N. Korea parliament meets but Kim absent ahead of summits

94

 SEOUL, South Korea, April 12, 2018 (BSS/AFP) – North Korea’s parliament has met to rubber-stamp Kim Jong Un’s policies, but the leader himself was conspicuously absent as he prepares for two key summits with South Korea and the US.

Kim had been present at six out of eight previous Supreme People’s Assembly (SPA) sessions held since he officially became party head six years ago, according to the South’s Unification Ministry.

But he appeared to skip Wednesday’s meeting, with the official KCNA news agency failing to mention his attendance in its report of the meeting Thursday.

Photos carried by the North’s official Rodong Sinmun newspaper showed an empty seat at the centre of the head table in Pyongyang’s cavernous Mansudae Assembly Hall, presumed to be Kim’s.

Instead, the session focussed on North Korea’s budget and changes in leadership personnel.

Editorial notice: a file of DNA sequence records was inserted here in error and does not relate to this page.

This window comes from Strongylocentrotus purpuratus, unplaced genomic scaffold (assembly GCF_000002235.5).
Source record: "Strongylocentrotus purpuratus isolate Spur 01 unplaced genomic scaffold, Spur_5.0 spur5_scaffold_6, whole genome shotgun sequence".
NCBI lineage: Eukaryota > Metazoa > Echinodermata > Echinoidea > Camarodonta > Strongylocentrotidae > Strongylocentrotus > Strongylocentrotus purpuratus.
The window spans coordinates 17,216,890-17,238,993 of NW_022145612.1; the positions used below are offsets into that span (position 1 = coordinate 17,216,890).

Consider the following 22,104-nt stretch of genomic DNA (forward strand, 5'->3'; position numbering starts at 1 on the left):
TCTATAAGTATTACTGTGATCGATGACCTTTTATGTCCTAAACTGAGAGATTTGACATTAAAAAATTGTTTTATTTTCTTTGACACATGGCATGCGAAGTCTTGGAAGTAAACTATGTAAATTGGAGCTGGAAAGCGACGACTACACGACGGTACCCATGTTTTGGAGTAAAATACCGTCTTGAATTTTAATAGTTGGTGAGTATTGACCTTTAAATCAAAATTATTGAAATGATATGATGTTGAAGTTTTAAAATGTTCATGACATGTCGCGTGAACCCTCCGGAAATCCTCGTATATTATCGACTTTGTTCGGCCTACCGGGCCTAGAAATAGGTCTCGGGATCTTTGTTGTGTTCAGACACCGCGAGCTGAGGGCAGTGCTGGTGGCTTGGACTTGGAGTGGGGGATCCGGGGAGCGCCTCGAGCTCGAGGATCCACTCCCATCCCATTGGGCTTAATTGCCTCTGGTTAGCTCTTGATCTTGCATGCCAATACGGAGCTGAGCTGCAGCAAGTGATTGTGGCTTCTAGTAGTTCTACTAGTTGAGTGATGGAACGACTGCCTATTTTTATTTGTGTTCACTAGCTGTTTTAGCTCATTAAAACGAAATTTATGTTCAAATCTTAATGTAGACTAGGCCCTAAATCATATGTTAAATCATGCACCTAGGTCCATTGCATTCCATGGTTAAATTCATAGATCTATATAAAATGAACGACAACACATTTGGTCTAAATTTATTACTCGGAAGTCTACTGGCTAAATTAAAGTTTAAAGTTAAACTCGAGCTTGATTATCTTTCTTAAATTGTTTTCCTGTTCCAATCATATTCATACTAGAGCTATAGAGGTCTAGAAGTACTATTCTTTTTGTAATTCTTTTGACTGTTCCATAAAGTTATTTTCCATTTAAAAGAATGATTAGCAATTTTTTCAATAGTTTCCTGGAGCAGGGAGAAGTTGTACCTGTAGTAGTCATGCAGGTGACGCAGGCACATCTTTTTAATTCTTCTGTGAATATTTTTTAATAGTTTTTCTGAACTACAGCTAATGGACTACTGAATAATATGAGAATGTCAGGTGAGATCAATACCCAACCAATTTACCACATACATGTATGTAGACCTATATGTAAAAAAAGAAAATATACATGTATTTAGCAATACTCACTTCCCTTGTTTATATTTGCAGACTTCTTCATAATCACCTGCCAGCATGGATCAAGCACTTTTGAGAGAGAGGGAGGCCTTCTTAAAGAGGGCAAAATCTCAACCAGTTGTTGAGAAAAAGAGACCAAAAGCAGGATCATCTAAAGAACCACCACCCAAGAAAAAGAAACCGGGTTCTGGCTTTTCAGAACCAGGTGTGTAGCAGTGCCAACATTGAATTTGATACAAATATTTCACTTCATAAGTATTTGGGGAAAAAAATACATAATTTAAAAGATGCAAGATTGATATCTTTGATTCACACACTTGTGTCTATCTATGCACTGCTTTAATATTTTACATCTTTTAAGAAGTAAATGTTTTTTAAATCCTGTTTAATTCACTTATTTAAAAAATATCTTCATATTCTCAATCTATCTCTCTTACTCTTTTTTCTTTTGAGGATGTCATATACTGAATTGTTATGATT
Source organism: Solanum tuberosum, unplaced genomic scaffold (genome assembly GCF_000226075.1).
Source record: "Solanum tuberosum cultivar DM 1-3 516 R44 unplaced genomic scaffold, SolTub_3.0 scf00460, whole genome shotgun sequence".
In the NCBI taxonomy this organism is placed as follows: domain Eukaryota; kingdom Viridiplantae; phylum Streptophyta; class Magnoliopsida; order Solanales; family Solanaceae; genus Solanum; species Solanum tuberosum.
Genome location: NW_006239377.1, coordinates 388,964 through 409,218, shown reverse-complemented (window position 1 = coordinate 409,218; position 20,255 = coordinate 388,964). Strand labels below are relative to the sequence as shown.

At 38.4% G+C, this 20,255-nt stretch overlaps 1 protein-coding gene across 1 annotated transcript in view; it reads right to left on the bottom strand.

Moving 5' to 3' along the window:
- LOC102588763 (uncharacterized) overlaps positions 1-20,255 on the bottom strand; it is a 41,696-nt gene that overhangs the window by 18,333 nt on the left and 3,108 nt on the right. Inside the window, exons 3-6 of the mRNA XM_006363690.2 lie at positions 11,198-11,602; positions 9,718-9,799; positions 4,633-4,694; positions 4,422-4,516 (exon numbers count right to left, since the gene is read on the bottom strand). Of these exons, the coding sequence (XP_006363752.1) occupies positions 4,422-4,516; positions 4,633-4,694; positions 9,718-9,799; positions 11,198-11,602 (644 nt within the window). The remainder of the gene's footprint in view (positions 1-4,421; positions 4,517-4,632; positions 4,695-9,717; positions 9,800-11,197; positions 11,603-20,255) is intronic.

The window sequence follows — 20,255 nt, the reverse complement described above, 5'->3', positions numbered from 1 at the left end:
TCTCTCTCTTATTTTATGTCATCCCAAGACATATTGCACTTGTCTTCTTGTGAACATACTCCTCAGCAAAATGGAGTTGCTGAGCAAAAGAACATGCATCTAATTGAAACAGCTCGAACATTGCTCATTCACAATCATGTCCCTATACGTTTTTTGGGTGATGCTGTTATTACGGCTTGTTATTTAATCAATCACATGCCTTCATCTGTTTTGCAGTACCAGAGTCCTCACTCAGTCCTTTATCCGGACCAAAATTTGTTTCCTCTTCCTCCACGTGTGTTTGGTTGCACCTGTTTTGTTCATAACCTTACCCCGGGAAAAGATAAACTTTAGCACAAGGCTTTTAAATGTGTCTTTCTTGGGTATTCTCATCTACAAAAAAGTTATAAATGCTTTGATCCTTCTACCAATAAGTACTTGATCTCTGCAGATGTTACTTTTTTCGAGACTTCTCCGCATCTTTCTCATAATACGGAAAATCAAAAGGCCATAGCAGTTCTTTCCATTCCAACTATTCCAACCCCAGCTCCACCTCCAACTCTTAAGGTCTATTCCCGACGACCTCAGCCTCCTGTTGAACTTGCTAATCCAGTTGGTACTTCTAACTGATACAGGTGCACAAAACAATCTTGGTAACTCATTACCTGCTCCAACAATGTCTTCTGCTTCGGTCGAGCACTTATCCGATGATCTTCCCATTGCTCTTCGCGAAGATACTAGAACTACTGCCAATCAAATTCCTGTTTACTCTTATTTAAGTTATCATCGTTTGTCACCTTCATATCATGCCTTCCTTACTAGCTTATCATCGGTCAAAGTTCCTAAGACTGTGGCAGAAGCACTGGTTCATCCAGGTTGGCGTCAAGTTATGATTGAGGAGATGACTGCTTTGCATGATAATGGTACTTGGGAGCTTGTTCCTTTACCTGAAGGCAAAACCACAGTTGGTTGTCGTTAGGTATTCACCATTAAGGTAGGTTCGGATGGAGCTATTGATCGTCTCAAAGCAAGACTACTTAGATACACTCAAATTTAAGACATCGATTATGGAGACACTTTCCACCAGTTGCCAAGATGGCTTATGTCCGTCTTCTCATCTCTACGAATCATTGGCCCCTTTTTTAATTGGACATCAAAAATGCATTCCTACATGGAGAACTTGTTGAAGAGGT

Kim is due to meet with the South’s Moon Jae-in later this month, and is expected to meet US President Donald Trump weeks later.

On Monday he briefed party members on talks with the South and the “prospect” of dialogue with the US, in an unusually well-publicised politburo meeting.

Officials in the South had earlier said they were watching the SPA closely for “any changes to policy directions”.

But KCNA reports on the meeting focussed on budgetary matters, with the nuclear-armed state’s national defence allocation remaining almost unchanged at 15.9 percent.

The North confirmed that Hwang Pyong So — once seen as one of Kim’s closest aides — had been “dismissed” from his post as the vice chairman of the State Affairs Commission along with three other officials.

Seoul’s spy agency said last year that Hwang and Kim Won Hong, the head and deputy head of the military’s powerful General Political Bureau, had been punished for showing “impudence” towards the party.

All of the dismissals were made “at the proposal of the chairman of the State Affairs Commission”, a post held by Kim Jong Un.

The SPA is technically North Korea’s highest state institution.

But votes at the rubber-stamp institution are invariably unanimous, with delegates from across the country travelling to Pyongyang simply to listen to speeches and wave through decisions by a show of hands.

image_printPrint